According to which rules of differentiation do you think that ?
I'm not sure what I'm doing wrong here...
S(t) = 20,000(1 + e^{-0.5t})
Find the rate of change when t=1
S'(t) = 20,000(1 + e^{-0.5t}) d/dx(-0.5t)
= -10,000(1+e^{-0.5t})
S'(1) = -10,000(1+ e^{-0.5[1]})
= -10,000(1 + (0.606530659)
= -10,000(1.606530659)
= -16,065
Apparently I should be getting -6,065 instead. I realize that this has something to do with the fact that the '1 + ...." is still in the expression, when it shouldn't be, but I'm not sure how I should be getting rid of it..
I'm going by the chain rule, according to my text-book. From what I understand by my textbook, if f(x) in is differentiable, then the derivative of .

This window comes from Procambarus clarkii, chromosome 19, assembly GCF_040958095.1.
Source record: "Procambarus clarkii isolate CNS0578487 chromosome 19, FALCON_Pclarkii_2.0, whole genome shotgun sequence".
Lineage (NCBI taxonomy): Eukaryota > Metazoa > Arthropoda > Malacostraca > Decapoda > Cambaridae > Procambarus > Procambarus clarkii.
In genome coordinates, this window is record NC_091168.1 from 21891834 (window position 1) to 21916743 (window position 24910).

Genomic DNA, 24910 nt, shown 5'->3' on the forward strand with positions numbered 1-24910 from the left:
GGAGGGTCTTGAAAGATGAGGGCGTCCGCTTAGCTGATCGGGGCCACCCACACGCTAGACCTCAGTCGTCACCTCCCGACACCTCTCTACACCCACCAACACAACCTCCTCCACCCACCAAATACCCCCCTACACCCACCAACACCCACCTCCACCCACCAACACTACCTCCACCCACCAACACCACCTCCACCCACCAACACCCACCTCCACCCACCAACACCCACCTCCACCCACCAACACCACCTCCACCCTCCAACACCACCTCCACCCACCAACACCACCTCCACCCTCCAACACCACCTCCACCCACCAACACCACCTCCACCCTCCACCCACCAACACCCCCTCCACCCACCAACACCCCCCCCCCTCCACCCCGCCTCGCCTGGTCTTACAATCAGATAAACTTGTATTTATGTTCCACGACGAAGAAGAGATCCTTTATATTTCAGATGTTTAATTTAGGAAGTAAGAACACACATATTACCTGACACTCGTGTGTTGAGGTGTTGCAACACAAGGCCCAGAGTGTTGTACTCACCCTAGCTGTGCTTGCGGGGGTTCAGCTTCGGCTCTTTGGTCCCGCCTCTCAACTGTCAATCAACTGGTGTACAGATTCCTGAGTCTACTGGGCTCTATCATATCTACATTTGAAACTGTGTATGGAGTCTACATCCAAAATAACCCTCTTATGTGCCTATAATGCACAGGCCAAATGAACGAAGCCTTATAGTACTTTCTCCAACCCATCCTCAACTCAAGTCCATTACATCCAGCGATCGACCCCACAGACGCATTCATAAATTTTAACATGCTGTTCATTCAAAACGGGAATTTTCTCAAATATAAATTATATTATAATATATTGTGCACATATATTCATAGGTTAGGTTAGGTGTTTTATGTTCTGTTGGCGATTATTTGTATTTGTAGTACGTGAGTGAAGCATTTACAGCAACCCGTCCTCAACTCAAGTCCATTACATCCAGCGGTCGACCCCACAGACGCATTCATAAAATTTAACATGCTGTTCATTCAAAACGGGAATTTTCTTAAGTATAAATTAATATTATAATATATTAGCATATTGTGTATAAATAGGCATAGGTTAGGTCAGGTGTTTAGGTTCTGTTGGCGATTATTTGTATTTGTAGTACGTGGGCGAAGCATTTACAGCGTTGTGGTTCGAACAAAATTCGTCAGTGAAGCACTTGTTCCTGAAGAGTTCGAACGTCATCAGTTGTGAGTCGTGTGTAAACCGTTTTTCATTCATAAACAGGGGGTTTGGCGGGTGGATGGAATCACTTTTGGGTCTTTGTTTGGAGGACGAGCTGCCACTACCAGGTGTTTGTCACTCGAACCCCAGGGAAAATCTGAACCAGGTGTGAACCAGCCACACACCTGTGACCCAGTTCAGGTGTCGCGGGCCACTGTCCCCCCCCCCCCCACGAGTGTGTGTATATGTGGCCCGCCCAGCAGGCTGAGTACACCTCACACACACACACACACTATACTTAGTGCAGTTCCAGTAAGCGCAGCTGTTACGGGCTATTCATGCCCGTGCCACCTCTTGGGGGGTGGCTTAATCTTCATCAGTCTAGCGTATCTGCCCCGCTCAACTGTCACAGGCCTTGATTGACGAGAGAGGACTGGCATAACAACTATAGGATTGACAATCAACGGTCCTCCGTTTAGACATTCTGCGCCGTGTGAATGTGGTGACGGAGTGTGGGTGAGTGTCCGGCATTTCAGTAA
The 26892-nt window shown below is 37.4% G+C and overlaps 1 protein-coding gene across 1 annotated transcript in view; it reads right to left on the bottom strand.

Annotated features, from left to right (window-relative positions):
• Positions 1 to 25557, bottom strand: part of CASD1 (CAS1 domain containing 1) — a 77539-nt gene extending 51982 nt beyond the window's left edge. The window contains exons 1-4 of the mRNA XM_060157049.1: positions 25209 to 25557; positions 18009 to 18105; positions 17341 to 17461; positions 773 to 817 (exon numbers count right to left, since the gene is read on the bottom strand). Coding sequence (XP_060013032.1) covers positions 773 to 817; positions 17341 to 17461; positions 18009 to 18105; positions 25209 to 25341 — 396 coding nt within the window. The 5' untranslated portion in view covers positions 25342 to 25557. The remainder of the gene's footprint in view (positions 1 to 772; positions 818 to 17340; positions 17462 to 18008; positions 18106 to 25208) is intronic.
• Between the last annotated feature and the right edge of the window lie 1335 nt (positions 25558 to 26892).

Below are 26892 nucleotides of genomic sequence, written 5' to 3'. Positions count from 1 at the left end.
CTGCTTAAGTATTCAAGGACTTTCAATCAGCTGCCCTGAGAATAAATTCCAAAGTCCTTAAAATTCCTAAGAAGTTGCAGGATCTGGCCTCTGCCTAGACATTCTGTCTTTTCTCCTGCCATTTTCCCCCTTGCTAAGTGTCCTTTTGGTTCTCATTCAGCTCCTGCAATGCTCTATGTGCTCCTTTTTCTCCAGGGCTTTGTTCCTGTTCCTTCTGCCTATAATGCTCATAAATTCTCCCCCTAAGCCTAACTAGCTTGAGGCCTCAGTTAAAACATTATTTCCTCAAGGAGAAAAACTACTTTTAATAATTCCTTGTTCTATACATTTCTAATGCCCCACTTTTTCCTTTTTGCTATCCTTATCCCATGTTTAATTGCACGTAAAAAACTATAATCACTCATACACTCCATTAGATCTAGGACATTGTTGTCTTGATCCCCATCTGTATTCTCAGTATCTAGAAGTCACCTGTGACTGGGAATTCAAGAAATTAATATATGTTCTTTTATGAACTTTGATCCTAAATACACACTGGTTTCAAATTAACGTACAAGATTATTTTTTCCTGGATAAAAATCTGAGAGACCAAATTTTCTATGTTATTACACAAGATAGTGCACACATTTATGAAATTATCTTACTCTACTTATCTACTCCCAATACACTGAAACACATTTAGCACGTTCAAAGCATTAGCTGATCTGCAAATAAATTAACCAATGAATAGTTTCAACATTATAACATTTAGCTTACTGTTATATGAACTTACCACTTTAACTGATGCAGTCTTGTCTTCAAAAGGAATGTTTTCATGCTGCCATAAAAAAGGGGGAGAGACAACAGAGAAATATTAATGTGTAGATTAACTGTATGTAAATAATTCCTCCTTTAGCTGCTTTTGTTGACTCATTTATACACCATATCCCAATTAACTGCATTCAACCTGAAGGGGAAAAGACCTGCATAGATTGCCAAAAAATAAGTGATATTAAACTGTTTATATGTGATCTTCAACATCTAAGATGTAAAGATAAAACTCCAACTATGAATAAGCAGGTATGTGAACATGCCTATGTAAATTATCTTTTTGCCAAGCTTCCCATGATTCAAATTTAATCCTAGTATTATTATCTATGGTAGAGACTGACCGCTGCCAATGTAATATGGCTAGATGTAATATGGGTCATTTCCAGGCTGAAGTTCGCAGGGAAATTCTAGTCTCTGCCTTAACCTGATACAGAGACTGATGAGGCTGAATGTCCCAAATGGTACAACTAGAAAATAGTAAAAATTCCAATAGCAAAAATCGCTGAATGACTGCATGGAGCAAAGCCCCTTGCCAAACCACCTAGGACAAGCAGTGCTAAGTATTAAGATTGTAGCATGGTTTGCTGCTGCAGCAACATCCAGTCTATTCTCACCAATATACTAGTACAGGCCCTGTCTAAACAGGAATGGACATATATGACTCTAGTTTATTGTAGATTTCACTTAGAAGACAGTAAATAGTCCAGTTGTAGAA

I realize I'm going wrong here, and it's a bit of a pain because I'm doing this via distance education, which has been lacking at the best of times. I'd be stuffed without this forum.
Hmm, I was aware of it, I Remember that rule from when I was doing derivatives without an exponential. I didn't think of it during this question however.
So, I'm guessing it should be something more like this..?
Due to S'(t) removing the constant value from the equation?
What I can suggest is rewriting the derivative one step at a time. At each step do a single transformation and be sure to identify which of the rules given here you are using.
I still don't understand how you obtained the right-hand side. Also, the notation is incorrect. Even does not mean the derivative of 0.5t.
First, it should be f(t), not f(x). I assume that f(t) denotes the exponent. Second, S'(t) = S(t) * f '(t) is false because it is not an instance of the chain rule. The correct instance would be R(f(t))' = R'(f(t)) f'(t) where R(x) = 20,000(1 + e^x). Also, it may be easier to factor 20,000 through first.